The Friday Faxline (Issue 482, November 10, 2006)
Democrats make big gains in Congress
On Tuesday, voters gave control of both the House and Senate to the Democrats. In the sweeping victory, not a single Democrat incumbent lost his or her reelection bid. In the coming weeks and months, there is sure to be endless analysis of why Republicans lost on Tuesday. I personally believe that our party in Congress has strayed too far from the Republican values that originally swept us into power in 1994, and we are now reaping the consequences. We have also gone too long without a prominent leader who is willing and able to clearly articulate what we stand for as a party and why our vision for America is the right vision. But regardless of why Republicans lost their Congressional majority, one thing remains the same: American faces major challenges both now and in the future, and lawmakers of both parties have a duty to address these challenges as we move forward.
New Congress must now pick new leaders
When the 110th Congress convenes in January, new leaders will likely hold the top posts in the House. With Speaker Dennis Hastert (R-IL) announcing he does not intend to run for a leadership post, the top Republican positions are largely up for grabs. So far, Rep. John Boehner (R-OH), the current Majority Leader, and Rep. Mike Pence (R-IN), a leading House conservative, have announced their intention to run for the Minority Leader post. Rep. Roy Blunt (R-MO), the current Majority Whip, and Rep. John Shadegg (R-AZ), another staunch House conservative, have announced that they intend to seek the Minority Whip position. The entire Republican Conference will convene to vote on the new slate of leaders as early as November 15. On the Democrat side, Rep. Nancy Pelosi (D-CA) is almost certain to be elected Speaker, and Reps. Steny Hoyer (D-MD) and John Murtha (D-PA) are expected to compete for Majority Leader.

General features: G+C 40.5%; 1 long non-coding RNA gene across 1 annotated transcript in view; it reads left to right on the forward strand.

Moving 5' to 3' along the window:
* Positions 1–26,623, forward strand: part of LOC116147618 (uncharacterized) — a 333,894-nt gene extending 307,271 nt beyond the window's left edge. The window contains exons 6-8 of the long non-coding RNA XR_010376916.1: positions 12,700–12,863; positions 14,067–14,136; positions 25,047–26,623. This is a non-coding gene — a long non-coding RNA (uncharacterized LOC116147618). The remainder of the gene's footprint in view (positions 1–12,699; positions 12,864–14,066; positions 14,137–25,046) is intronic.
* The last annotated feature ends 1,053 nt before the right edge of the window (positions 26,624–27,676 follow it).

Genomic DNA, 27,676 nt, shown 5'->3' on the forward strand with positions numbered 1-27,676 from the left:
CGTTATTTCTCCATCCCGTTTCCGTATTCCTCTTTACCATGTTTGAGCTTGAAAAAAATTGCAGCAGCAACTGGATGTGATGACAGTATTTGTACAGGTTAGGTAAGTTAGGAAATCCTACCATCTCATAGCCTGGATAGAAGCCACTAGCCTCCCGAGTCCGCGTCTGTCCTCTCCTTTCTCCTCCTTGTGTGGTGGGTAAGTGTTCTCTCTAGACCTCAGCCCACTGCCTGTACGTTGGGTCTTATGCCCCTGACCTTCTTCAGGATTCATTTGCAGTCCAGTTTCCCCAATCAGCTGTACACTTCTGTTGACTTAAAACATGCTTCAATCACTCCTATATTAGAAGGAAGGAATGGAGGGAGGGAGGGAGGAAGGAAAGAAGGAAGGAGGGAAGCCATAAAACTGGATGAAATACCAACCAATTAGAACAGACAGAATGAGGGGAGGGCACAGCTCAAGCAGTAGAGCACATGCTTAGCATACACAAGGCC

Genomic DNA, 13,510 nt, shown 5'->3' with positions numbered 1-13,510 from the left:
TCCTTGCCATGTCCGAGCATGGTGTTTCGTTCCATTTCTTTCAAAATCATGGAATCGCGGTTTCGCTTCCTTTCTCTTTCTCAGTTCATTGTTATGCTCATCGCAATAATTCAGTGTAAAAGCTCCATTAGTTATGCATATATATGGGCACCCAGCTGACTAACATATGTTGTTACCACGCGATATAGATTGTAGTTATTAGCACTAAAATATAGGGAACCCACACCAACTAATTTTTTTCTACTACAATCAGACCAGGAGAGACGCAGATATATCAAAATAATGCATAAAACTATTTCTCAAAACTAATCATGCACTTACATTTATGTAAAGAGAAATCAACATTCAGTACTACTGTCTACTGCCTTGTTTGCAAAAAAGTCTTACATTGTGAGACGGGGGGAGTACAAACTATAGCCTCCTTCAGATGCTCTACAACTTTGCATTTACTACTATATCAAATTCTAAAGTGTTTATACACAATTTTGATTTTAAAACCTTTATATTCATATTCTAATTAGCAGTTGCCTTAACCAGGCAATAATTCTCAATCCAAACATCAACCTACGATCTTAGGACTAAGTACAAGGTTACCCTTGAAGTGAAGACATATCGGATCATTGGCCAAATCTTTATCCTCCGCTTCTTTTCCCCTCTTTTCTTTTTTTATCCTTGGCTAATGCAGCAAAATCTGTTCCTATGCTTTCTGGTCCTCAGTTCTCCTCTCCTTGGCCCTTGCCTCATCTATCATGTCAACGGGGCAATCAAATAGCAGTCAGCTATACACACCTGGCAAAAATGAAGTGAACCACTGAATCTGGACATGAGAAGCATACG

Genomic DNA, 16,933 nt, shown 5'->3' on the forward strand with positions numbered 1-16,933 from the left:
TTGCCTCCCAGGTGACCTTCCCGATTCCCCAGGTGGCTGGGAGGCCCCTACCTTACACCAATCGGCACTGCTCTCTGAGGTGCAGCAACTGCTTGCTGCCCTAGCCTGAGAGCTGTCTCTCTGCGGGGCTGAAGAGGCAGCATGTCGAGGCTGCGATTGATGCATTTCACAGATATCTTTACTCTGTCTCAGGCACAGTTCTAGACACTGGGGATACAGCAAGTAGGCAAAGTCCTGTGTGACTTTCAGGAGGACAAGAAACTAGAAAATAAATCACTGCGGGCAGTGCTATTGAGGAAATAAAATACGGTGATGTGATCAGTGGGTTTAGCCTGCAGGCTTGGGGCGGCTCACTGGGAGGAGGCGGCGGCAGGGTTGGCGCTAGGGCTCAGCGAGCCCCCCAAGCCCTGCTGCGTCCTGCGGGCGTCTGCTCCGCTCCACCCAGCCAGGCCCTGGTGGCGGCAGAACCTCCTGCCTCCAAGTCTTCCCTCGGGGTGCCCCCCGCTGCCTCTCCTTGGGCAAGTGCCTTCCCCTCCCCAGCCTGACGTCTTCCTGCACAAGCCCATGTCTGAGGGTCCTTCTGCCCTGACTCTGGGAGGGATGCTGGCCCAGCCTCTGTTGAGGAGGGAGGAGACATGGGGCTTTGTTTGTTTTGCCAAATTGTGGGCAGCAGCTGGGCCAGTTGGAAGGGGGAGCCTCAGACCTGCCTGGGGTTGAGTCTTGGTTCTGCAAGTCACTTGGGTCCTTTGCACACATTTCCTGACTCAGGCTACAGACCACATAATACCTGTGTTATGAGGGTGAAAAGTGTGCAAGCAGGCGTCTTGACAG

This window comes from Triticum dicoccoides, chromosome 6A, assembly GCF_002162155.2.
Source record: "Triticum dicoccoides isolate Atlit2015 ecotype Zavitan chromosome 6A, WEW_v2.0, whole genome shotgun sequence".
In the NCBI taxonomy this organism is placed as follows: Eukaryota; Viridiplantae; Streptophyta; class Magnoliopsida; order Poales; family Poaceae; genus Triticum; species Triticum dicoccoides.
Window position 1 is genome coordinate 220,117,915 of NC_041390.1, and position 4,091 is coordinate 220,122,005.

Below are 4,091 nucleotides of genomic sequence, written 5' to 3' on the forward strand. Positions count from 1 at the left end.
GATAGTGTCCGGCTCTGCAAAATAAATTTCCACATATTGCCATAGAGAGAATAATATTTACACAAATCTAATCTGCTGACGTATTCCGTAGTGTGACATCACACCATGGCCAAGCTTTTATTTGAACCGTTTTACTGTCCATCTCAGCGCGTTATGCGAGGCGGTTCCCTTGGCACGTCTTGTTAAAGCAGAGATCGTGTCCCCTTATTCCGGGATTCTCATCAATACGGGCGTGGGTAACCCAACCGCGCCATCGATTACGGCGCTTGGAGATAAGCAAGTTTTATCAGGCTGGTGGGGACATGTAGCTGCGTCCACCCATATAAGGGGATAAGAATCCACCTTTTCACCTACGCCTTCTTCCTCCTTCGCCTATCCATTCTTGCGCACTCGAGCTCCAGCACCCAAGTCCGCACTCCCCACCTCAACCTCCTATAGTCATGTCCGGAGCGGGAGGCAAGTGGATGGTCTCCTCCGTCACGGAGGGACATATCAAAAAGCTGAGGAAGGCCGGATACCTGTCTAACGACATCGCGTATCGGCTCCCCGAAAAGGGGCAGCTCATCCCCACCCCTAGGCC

Santorum comes up short in bid for reelection
Though Sen. Rick Santorum has long had the reputation as an exceptional closer in tight races, his efforts Tuesday to secure a third Senate term ultimately came up short. This was a sad defeat for those of us who value Rick Santorum's friendship and admire his record as an unwavering advocate for limited government, a strong national defense, and traditional American values. His leadership on Capitol Hill will be sorely missed, and I wish him and his family all the best as they move on to whatever life has for them next. I congratulate Senator-elect Bob Casey (D) on a hard-fought win, and I hope to be able to work together with him in the future for the best interest of our Pennsylvania constituents.
Bush announces new Defense Secretary nominee
On Wednesday, President Bush announced Dr. Robert M. Gates as his choice to be the next Secretary of Defense, replacing the long-serving Donald Rumsfeld. Dr. Gates has a wealth of experience for the job, and has been well-received by people on both sides of the political aisle. His résumé includes service in the military as an Air Force officer, as well as nine years on the National Security Council. Gates also served as CIA director in the early 1990s. He is a Member of the James Baker-led Iraq Study Group, and has a keen understanding of the current situation in the Middle East region. He is highly qualified for the post, and I'm hopeful he will be confirmed by the Senate.
Quote of the Week
"And in my first act of bipartisan outreach since the election, I shared with her the names of some Republican interior decorators who can help her pick out the new drapes in her new offices."
-President George W. Bush, joking about his first conversation with incoming House Speaker Nancy Pelosi (D-CA)